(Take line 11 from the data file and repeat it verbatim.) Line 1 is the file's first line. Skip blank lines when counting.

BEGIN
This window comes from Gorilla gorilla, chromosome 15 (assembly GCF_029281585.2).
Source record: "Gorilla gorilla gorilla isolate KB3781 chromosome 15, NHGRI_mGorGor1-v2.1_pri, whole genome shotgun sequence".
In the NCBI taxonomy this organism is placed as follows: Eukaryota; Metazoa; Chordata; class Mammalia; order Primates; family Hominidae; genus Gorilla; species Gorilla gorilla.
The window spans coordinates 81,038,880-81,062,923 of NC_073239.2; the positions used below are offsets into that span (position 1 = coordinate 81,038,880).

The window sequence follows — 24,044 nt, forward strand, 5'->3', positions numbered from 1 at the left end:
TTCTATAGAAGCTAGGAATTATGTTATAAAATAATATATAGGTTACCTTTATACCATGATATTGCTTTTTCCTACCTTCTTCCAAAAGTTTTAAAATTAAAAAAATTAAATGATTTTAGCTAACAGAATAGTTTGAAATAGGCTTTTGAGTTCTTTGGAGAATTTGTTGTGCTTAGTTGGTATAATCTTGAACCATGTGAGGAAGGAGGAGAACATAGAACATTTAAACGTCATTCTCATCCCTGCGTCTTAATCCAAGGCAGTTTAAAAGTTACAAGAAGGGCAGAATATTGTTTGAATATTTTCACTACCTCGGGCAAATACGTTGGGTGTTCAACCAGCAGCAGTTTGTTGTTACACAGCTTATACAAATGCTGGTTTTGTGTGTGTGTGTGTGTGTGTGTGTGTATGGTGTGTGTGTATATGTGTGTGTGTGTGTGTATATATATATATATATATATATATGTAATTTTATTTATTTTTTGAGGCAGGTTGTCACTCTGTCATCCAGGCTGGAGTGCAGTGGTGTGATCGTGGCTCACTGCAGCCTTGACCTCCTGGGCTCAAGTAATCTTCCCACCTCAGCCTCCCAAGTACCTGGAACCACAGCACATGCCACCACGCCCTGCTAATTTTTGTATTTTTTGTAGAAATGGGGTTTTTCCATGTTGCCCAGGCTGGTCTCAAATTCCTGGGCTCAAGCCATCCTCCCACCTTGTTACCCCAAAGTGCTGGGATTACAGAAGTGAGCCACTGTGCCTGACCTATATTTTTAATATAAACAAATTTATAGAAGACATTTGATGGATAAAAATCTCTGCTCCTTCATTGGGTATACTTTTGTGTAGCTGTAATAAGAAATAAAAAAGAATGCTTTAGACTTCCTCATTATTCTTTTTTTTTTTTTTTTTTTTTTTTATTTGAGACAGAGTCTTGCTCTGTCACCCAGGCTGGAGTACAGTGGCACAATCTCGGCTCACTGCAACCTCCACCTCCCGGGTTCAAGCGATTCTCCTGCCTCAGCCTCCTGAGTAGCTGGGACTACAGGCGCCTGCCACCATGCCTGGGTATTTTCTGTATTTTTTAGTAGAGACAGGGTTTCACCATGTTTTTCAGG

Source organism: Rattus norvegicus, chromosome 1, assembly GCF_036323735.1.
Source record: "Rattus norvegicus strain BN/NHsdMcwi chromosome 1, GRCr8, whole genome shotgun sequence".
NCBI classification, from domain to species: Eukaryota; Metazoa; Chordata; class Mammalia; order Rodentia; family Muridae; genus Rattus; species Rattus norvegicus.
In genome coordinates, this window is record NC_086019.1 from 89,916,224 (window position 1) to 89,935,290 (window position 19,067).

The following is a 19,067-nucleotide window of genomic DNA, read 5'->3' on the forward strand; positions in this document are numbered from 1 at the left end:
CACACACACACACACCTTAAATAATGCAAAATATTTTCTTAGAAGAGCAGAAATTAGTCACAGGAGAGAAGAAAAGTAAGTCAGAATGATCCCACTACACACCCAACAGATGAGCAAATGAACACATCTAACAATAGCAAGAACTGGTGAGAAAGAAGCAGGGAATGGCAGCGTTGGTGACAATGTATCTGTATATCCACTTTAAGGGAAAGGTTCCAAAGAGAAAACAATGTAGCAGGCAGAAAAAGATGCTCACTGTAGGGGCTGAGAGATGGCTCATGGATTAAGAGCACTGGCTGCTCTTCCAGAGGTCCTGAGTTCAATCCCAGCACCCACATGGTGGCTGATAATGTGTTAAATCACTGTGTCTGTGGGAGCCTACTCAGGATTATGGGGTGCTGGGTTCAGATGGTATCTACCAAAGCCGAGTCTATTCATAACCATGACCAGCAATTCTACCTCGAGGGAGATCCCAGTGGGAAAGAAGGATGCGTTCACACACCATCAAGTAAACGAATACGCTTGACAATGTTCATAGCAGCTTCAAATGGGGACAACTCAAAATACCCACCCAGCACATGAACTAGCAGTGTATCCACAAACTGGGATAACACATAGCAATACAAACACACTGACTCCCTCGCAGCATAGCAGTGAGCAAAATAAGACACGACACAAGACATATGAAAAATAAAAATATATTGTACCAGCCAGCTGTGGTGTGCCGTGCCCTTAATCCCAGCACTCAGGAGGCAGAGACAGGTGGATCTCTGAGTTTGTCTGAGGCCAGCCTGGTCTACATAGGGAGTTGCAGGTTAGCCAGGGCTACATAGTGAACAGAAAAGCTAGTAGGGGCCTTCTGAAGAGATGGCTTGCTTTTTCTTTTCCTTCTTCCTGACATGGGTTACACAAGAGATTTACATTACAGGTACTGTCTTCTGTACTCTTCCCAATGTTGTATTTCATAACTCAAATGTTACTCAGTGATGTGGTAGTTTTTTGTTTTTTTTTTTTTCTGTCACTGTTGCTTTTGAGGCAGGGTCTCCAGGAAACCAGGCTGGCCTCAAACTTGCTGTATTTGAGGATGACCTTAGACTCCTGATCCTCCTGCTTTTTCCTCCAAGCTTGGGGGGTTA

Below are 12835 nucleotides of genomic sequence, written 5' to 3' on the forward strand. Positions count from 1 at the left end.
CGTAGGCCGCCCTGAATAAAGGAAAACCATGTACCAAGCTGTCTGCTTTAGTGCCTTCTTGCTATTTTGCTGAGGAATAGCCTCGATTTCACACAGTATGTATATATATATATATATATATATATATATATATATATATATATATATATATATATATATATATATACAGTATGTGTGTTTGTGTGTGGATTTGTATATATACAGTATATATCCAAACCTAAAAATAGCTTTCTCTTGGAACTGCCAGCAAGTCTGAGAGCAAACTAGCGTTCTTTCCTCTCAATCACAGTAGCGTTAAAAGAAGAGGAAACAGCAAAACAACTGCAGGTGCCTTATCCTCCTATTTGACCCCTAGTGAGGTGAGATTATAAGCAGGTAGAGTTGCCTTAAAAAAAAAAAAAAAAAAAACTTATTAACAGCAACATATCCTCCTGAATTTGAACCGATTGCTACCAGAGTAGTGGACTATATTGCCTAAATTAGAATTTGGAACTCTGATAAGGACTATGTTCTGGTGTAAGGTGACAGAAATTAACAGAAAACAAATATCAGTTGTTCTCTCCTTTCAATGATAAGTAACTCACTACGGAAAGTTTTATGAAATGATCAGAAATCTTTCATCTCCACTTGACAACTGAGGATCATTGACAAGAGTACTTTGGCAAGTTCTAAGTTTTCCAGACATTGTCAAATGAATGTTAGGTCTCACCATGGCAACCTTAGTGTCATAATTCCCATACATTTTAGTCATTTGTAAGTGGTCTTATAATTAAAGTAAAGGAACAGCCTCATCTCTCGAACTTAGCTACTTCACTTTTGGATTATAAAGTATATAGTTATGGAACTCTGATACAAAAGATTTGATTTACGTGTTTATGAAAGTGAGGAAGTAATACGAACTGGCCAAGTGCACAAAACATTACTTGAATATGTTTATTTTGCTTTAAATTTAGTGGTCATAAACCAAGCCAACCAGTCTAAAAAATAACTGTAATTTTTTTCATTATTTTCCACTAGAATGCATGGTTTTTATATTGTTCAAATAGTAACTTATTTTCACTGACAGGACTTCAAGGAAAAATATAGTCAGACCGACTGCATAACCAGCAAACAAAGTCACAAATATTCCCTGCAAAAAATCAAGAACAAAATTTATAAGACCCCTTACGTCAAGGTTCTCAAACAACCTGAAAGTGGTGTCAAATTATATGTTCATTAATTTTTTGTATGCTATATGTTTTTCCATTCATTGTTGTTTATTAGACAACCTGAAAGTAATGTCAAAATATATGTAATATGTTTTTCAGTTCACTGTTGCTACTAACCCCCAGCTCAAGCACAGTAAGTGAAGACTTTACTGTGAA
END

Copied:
The following is a 19,067-nucleotide window of genomic DNA, read 5'->3' on the forward strand; positions in this document are numbered from 1 at the left end: